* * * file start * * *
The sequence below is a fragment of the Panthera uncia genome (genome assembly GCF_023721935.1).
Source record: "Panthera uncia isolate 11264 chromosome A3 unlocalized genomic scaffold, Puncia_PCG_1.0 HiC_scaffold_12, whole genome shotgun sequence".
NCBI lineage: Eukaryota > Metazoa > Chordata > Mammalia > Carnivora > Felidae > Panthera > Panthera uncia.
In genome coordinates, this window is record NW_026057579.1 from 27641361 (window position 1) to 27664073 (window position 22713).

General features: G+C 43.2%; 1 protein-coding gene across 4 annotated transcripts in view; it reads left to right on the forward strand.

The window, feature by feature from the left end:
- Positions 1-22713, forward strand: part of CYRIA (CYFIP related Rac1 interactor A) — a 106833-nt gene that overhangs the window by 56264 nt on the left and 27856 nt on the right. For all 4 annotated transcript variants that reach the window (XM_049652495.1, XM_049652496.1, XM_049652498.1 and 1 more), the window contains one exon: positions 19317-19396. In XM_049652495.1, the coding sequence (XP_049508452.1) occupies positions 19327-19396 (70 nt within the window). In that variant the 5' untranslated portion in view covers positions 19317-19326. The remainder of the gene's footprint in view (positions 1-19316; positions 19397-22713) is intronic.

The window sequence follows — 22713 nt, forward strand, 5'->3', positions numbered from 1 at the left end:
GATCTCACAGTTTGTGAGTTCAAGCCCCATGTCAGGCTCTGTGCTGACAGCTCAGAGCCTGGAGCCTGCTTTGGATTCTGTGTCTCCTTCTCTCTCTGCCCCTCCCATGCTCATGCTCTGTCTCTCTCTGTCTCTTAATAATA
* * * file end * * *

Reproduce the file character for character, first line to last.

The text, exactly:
The sequence below is a fragment of the Panthera uncia genome (genome assembly GCF_023721935.1).
Source record: "Panthera uncia isolate 11264 chromosome A3 unlocalized genomic scaffold, Puncia_PCG_1.0 HiC_scaffold_12, whole genome shotgun sequence".
NCBI lineage: Eukaryota > Metazoa > Chordata > Mammalia > Carnivora > Felidae > Panthera > Panthera uncia.
In genome coordinates, this window is record NW_026057579.1 from 27641361 (window position 1) to 27664073 (window position 22713).

General features: G+C 43.2%; 1 protein-coding gene across 4 annotated transcripts in view; it reads left to right on the forward strand.

The window, feature by feature from the left end:
- Positions 1-22713, forward strand: part of CYRIA (CYFIP related Rac1 interactor A) — a 106833-nt gene that overhangs the window by 56264 nt on the left and 27856 nt on the right. For all 4 annotated transcript variants that reach the window (XM_049652495.1, XM_049652496.1, XM_049652498.1 and 1 more), the window contains one exon: positions 19317-19396. In XM_049652495.1, the coding sequence (XP_049508452.1) occupies positions 19327-19396 (70 nt within the window). In that variant the 5' untranslated portion in view covers positions 19317-19326. The remainder of the gene's footprint in view (positions 1-19316; positions 19397-22713) is intronic.

The window sequence follows — 22713 nt, forward strand, 5'->3', positions numbered from 1 at the left end:
GATCTCACAGTTTGTGAGTTCAAGCCCCATGTCAGGCTCTGTGCTGACAGCTCAGAGCCTGGAGCCTGCTTTGGATTCTGTGTCTCCTTCTCTCTCTGCCCCTCCCATGCTCATGCTCTGTCTCTCTCTGTCTCTTAATAATA